FDA wants to protect young tanning bed users from possibility of skin cancers caused by radiation.
The United States Food and Drug Administration (FDA) is proposing a ban on tanning beds by users under the age of 18, and is requiring sunbed manufacturers to make warning labeling more clear, according to an article on Reuters.
The agency said under the proposal, sunbed users would be required to sign a form saying they are aware of and that they understand the risks of using the devices before their first visit, and again every six months afterward.
Tanning bed injuries account for more than 3,000 emergency room visits each year in the US, and the agency said it estimated that around 1.6 million minors use the indoor tanning facilities per year.
Acting FDA commissioner Stephen Ostroff said the action was intended to protect young people from a known and preventable form of skin cancer and other harms, adding individuals under 18 are at the greatest risk of adverse healthcare consequences.
Indoor tanning is widespread and popular in the country, and the American Academy of Dermatology says 35 percent of American adults report using a tanning bed at some point in their lifetimes. The number is even higher among college students, with 59 percent reporting tanning bed use, and 17 percent of American teens say they have used the products as well.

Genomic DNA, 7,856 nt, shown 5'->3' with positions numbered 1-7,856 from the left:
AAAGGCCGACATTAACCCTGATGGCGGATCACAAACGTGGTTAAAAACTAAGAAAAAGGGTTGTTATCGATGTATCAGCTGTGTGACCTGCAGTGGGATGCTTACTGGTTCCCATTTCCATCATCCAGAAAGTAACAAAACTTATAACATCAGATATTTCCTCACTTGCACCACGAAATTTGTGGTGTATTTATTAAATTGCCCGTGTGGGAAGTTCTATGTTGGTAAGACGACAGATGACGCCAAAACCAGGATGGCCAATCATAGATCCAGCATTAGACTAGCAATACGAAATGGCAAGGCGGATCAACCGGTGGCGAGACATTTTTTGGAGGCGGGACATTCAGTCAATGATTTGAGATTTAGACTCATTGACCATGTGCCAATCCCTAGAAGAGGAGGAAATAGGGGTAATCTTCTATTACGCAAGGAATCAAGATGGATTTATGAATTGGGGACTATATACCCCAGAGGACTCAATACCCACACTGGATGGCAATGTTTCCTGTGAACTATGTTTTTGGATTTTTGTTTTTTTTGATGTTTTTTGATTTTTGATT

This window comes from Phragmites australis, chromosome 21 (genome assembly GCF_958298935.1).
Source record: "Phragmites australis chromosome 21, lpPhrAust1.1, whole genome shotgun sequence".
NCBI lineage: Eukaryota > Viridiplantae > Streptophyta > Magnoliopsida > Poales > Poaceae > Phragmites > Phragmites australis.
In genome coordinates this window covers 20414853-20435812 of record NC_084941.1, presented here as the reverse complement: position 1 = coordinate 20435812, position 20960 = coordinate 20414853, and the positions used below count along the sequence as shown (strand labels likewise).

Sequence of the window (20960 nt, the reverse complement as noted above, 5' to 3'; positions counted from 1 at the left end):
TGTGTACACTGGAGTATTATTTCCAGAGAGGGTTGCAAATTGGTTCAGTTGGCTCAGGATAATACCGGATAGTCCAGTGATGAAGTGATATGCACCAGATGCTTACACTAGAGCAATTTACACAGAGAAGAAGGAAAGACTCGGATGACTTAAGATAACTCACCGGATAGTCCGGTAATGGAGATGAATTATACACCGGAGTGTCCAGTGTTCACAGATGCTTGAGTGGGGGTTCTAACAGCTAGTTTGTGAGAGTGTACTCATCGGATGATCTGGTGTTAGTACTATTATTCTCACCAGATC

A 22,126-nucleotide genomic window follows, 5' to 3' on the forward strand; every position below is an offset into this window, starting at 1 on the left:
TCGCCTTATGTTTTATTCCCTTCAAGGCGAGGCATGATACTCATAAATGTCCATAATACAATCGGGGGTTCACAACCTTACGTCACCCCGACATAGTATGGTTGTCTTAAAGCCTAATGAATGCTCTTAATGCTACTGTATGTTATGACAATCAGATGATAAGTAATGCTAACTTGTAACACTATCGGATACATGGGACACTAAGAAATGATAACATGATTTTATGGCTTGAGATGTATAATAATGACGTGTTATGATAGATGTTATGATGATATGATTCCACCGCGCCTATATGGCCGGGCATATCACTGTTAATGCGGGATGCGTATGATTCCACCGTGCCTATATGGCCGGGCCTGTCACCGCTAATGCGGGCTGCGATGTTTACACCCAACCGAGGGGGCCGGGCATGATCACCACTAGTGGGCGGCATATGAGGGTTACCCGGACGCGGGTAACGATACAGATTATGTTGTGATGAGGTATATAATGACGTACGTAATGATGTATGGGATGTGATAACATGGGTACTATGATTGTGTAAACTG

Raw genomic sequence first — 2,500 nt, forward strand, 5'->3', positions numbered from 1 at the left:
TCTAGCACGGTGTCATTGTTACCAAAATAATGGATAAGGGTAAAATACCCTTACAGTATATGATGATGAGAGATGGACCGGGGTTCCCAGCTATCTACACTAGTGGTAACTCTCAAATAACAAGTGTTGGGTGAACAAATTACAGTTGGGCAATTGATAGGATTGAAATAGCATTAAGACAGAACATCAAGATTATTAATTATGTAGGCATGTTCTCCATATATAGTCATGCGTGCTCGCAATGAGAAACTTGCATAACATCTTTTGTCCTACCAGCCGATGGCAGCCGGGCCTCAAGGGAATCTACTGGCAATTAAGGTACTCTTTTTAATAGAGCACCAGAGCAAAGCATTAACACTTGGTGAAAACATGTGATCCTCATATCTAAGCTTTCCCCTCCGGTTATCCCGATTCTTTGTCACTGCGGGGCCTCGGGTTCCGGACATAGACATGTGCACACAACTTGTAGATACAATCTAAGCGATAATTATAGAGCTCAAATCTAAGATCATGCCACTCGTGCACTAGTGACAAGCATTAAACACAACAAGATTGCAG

Studies have shown that the radiation exposure from tanning bed use results in people having a 59 percent greater risk of developing melanoma than those who refrain from using the products. Melanoma is increasing more rapidly in young women in the 15-19 year old age group than among young men in the same age group.
That is not too surprising, given that 70 percent of tanning customers are young Caucasian women.
The Indoor Tanning Association says they feel the decision on indoor tanning for teens is one for parental consideration and not governmental involvement, and that it supports the right to parental consent.
The FDA proposal would also include an emergency off switch for the beds, and add requirements for limitations on the amount of light passing through protective eye wear, as well as adding improved labeling on replacement bulbs for the devices to lower the possibility of accidental burns.